The introduction of the “flat tax” and the overpressure of the ISF, emblematic measures of Emmanuel Macron’s five-year term, have not yet had positive effects on the economy, according to a report by an evaluation committee under the aegis of France Stratégie.
The abolition of the ISF and the establishment of flat tax on capital income have not yet resulted in measurable positive effects on the economy, according to a report published on October 14, which therefore does not at this stage evoke the reality of a “runoff” defended by Emmanuel Macron in 2017.
According to this idea, and this was the objective of the capital tax reform introduced in 2018, to replace the wealth tax (ISF) by a tax on real estate only (IFI) while creating a flat-rate levy unique on capital income (PFU or flat tax), would reduce the tax paid by the wealthiest taxpayers in order to encourage them to invest in the economy.
For the time being, the evaluation committee set up to study the effects of this reform under the aegis of France Strategy, a body responsible for advising the government, has not concluded in this direction.
Even if he warns that his results are only partial, “at this stage no effect has been identified on the investment, neither after 2013 (reform of the taxation of dividends), nor after the reform of 2018”, a indicated Cédric Audenis, deputy commissioner general at France Stratégie, during a presentation of the report to the press.
The committee recognizes that household financial investment flows have increased sharply, as has corporate equity financing flows.
There is still a lack of temporal hindsight to assess this type of effect
But “the observation of the major economic variables – growth, investment, flows of household financial investments, etc. – before and after the reforms is not enough to conclude on the real effect of these reforms ”, he indicates in his opinion.
Bercy defends the measure
“There is still a lack of temporal hindsight to assess this type of effect”, which “take time to materialize”, in the economy, we qualify at Bercy, recalling that the report is based on data from 2018 and 2019 only.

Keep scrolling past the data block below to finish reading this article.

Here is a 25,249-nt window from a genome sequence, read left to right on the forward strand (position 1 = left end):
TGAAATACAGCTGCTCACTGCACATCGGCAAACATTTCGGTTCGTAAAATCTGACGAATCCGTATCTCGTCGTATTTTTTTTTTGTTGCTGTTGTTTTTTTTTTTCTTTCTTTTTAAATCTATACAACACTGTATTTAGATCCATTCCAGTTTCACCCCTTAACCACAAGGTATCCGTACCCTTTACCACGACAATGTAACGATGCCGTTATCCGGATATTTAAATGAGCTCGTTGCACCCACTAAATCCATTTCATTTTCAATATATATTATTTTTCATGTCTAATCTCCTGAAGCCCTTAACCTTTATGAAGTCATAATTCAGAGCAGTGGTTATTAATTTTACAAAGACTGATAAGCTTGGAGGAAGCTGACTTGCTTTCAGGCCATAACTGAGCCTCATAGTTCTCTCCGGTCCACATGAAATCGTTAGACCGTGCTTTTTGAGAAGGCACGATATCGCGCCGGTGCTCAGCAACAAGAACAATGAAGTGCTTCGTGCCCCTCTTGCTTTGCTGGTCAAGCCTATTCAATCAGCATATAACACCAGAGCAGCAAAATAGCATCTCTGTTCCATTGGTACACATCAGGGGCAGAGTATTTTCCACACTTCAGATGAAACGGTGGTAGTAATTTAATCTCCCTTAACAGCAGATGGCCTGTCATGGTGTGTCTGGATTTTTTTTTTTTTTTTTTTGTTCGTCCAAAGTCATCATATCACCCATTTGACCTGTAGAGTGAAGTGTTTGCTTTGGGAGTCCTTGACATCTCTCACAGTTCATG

The ministry further points out that due to the lack of data available at this stage, the committee focused on companies whose shareholders have benefited from the flat taxor “a single specific channel” of the potential impact of the reform on investment. One of the avenues that the committee now wants to explore is the use of additional dividends paid since the reform by those who have benefited from it.
“What did these households do with this money?” Have they reinvested in companies in the French productive fabric? ” or elsewhere, asks Cédric Audenis.
Because it is one of the tangible effects of the reform: the return of dividends paid by companies (+9 billion euros approximately) to the level which was theirs before the reform of 2013 and their inclusion in the calculation of the ‘income tax. These payments had plunged between 2013 and 2017.
This increase in dividends has also proven to be very favorable to public finances, since it has reduced the cost of the reform to around 1.5 billion euros, against 5 billion anticipated.
The report also confirms that the departures abroad of wealthy taxpayers have decreased and that returns have increased even if this concerns “small numbers”, a few hundred households, out of 130,000 subject to the IFI.
The abolition of the ISF has not changed the dividend policy of companies
This report, the third since 2018, also twists the neck to some criticisms leveled against the ISF, while some on the left are still calling for its recovery.
According to his detractors, he pushed business leaders, especially mid-sized companies (ETI), to pay themselves more dividends to pay their ISF. False, the report notes. The reform did not change the dividend policies of these companies.
Similarly, the ISF was accused of freezing corporate governance, including transmissions. But “no effect of the abolition of the ISF seems to be detectable on the management of companies (…), or on the circulation of capital”, underlines the committee in its opinion.
“The first elements brought today go in the direction that it deserved a little less criticism (…) but we must remain cautious”, estimates Fabrice Lenglart, president of the committee, recalling that the ISF did not fulfill perfectly its objectives, in particular on the level of tax paid by the richest households.